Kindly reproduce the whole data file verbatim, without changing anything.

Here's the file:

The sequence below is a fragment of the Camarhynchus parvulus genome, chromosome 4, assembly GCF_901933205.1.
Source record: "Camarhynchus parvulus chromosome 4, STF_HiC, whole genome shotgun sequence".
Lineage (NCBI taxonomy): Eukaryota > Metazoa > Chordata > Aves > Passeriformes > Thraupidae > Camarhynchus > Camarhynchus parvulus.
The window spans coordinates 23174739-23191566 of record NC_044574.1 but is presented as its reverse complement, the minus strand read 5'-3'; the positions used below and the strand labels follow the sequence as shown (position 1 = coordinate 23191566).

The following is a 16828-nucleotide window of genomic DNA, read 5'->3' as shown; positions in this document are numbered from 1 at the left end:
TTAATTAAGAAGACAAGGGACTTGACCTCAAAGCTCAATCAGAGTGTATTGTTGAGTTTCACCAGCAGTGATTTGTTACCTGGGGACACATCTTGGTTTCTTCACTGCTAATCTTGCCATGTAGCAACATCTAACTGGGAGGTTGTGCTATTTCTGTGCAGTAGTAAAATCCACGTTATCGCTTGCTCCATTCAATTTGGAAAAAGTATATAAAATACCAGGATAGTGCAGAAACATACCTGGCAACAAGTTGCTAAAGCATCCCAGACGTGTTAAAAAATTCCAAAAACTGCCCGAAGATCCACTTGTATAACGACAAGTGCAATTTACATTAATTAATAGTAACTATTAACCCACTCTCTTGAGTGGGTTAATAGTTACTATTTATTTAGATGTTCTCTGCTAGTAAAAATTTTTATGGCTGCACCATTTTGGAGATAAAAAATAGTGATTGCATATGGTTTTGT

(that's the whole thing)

The sequence below is a fragment of the Camarhynchus parvulus genome, chromosome 4, assembly GCF_901933205.1.
Source record: "Camarhynchus parvulus chromosome 4, STF_HiC, whole genome shotgun sequence".
Lineage (NCBI taxonomy): Eukaryota > Metazoa > Chordata > Aves > Passeriformes > Thraupidae > Camarhynchus > Camarhynchus parvulus.
The window spans coordinates 23174739-23191566 of record NC_044574.1 but is presented as its reverse complement, the minus strand read 5'-3'; the positions used below and the strand labels follow the sequence as shown (position 1 = coordinate 23191566).

The following is a 16828-nucleotide window of genomic DNA, read 5'->3' as shown; positions in this document are numbered from 1 at the left end:
TTAATTAAGAAGACAAGGGACTTGACCTCAAAGCTCAATCAGAGTGTATTGTTGAGTTTCACCAGCAGTGATTTGTTACCTGGGGACACATCTTGGTTTCTTCACTGCTAATCTTGCCATGTAGCAACATCTAACTGGGAGGTTGTGCTATTTCTGTGCAGTAGTAAAATCCACGTTATCGCTTGCTCCATTCAATTTGGAAAAAGTATATAAAATACCAGGATAGTGCAGAAACATACCTGGCAACAAGTTGCTAAAGCATCCCAGACGTGTTAAAAAATTCCAAAAACTGCCCGAAGATCCACTTGTATAACGACAAGTGCAATTTACATTAATTAATAGTAACTATTAACCCACTCTCTTGAGTGGGTTAATAGTTACTATTTATTTAGATGTTCTCTGCTAGTAAAAATTTTTATGGCTGCACCATTTTGGAGATAAAAAATAGTGATTGCATATGGTTTTGT